The disadvantage of the Beagle Bone black is that it is not as well supported as
the Raspberry Pi so getting it configured is a bit more work.

TNC Hardware

  • The TNC-Pi is available at Coastal Chipworks
    either built or as a kit. Get the kit, it is easy to build and lots of fun.
    The instructions are almost as good as the old Heathkit manuals.
  • For most locations you need some sort of enclosure. I use the Bud
    Industries Pi Sandwitch which allows the Raspberry Pi and TNC Pi pair to be
    mounted.
  • The rPi runs on 5V, so for a 12V system you need a converter to supply 5V
    at 1A continuously. The 7805 style regulators generate a lot of heat at that
    current so I use the Murata 78SRH-5/2-C instead, which will work for input
    voltages from 8-32V DC. I use a right angle Micro USB cable which I cut to
    wire for power. If the cable uses standard color codes, white and red are data
    which you can ignore, red and black are positive and negative.
  • The rPi needs an SD card to store the software. The Model B uses a
    standard size SD, the Model B+ uses the Micro SD format. A high speed and
    reliable card is critical, so getting a 16GB Class 10 card is recommended. The
    bigger card should last longer since the wear is spread over a larger space.
    Get a spare since the cards do wear out eventually.

    Configuring the OS

    Raspbian switch to systemd starting with jessie (Debian 8). These instructions will work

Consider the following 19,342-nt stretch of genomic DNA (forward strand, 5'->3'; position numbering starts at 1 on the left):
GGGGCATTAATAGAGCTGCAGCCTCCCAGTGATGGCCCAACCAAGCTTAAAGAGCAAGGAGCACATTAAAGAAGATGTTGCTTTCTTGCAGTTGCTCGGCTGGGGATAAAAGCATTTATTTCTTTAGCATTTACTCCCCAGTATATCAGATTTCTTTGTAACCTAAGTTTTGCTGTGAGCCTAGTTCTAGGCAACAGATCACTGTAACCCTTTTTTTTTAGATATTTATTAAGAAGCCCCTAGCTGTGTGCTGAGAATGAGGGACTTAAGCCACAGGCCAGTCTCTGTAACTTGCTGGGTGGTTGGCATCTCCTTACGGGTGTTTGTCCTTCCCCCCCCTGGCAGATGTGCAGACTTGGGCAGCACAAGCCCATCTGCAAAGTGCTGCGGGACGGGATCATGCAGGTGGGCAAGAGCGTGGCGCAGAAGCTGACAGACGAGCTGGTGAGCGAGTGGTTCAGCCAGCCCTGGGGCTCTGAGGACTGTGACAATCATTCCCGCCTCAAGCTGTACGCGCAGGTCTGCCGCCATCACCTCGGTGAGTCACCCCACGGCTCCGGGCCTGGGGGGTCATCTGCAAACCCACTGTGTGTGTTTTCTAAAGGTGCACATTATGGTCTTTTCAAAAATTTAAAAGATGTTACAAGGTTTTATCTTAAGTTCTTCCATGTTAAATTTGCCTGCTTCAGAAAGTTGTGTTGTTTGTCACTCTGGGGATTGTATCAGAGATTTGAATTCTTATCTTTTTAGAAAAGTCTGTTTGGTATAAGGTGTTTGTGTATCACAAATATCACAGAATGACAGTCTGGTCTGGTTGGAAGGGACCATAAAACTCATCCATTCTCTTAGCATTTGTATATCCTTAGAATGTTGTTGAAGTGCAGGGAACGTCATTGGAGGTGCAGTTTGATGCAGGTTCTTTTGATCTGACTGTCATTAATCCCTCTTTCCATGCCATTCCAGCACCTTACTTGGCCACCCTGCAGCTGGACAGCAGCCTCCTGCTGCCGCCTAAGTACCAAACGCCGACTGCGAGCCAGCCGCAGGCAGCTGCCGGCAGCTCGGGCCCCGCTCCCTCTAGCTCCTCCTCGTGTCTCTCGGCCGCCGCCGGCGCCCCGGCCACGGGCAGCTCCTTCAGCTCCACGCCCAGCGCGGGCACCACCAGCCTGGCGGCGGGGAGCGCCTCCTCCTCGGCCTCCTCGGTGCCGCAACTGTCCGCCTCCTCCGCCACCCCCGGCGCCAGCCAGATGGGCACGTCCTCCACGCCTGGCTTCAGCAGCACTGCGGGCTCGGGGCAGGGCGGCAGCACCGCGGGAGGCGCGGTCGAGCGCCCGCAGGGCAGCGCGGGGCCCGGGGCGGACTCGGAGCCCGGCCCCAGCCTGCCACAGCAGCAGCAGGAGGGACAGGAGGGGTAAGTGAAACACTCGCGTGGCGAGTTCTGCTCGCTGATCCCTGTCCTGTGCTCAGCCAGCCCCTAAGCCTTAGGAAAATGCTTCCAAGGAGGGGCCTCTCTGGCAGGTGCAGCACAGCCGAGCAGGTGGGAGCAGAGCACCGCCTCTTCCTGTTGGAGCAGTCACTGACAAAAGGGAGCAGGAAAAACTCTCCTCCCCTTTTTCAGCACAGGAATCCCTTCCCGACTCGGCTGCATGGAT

only with this latest version of Raspbian. For older versions see
    these instructions.

    • Download Raspbian which is
      Debian for the Raspberry Pi. There are several other OS versions, but this one is my
      choice as a pretty vanilla Linux distro. Unzip the image from the ZIP file and follow

      these instructions
      to burn the image to the SD card.
    • Insert the card into the Pi and boot it. You can either
      • Connect a keyboard and monitor and log in directly.
      • Connect the pi to a network running DHCP and ssh into it. The hostname willshow up as RASPBERRY in the DHCP leases on your router.
    • Log in to the computer using user name pi and password raspberry.
    • Run sudo raspi-config
      • Expand Filesystem
      • Change User Password
      • Internationalisation (set time zone)
      • Advanced options (hostname)
    • Install new packages
      • sudo apt-get install vim telnet minicom i2c-tools libpcap0.8
    • Add new user with administrative privilidges
      • sudo adduser username
      • sudo adduser username sudo
    • Free up the serial line the TNC-Pi will use.
      • sudo systemctl mask serial-getty@ttyAMA0.service
    • Reboot the system to make sure the serial line is released.
      • sudo reboot

    Install and configure BPQ

    • Log in using the new user created above.
    • Create the BPQ sub-directory
      • mkdir BPQ
      • cd BPQ
    • Download bpq-config, make it executable and run it
      • wget http://www.prinmath.com/ham/bpq-config
      • chmod a+x bpq-config
      • sudo ./getbpq
    • bpq-config is menu-driven, so just follow the menus.Generally you would do the following things.
      1. Download the BPQ software.
      2. Configure BPQ
        1. Configure the node.
        2. Configure one or more ports.
        3. Configure one or more telnet users.
        4. Optionally add one or more AXIP node maps.
        5. Write the configuration.
      3. Start BPQ and test it.
      4. Set BPQ to automatically start on boot.

    Using BPQ

    • Connect to BPQ using your web browser by typing inhttp://X.X.X.X:8008/on the URL bar, where X.X.X.X is the IP address of your BPQ node
    • You can connect to BPQ node from any computer on the LAN usingtelnet X.X.X.X 8010
  • Log in using your BPQ user name and password set for the Telnet user.